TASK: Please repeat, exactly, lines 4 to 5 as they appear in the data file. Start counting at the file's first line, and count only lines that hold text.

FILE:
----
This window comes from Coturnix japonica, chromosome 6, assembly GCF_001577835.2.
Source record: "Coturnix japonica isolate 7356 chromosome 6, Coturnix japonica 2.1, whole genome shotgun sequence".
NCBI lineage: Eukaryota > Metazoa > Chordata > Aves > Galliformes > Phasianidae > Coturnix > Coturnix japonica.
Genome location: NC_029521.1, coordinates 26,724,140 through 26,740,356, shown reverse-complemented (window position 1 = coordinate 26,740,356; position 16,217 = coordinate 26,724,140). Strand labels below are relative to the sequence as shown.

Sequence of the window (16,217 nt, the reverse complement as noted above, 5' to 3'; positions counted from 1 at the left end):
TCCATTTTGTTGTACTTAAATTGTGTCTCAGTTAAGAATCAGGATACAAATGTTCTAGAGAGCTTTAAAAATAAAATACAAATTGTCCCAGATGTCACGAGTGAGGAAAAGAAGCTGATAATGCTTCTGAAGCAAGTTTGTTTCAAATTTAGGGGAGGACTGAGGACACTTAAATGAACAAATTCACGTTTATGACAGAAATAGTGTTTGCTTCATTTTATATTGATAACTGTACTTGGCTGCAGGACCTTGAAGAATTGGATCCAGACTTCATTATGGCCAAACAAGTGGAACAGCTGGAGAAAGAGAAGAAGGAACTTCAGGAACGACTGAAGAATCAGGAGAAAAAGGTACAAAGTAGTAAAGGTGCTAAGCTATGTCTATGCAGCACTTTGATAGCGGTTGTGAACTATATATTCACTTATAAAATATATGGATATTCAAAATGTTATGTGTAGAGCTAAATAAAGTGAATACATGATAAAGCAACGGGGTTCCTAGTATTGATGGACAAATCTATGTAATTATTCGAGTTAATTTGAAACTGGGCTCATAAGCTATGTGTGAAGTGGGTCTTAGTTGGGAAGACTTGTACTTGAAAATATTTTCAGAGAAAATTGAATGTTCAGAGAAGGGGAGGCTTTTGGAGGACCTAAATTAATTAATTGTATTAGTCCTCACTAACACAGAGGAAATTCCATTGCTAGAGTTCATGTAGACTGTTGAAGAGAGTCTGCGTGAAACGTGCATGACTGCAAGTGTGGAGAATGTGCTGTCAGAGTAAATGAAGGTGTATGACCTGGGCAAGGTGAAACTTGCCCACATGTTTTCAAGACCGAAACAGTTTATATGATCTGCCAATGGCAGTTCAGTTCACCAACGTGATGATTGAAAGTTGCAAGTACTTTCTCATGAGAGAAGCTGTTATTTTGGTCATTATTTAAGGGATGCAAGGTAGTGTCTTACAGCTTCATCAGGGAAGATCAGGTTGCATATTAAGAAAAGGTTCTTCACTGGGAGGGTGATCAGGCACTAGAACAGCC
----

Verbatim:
Genome location: NC_029521.1, coordinates 26,724,140 through 26,740,356, shown reverse-complemented (window position 1 = coordinate 26,740,356; position 16,217 = coordinate 26,724,140). Strand labels below are relative to the sequence as shown.

Sequence of the window (16,217 nt, the reverse complement as noted above, 5' to 3'; positions counted from 1 at the left end):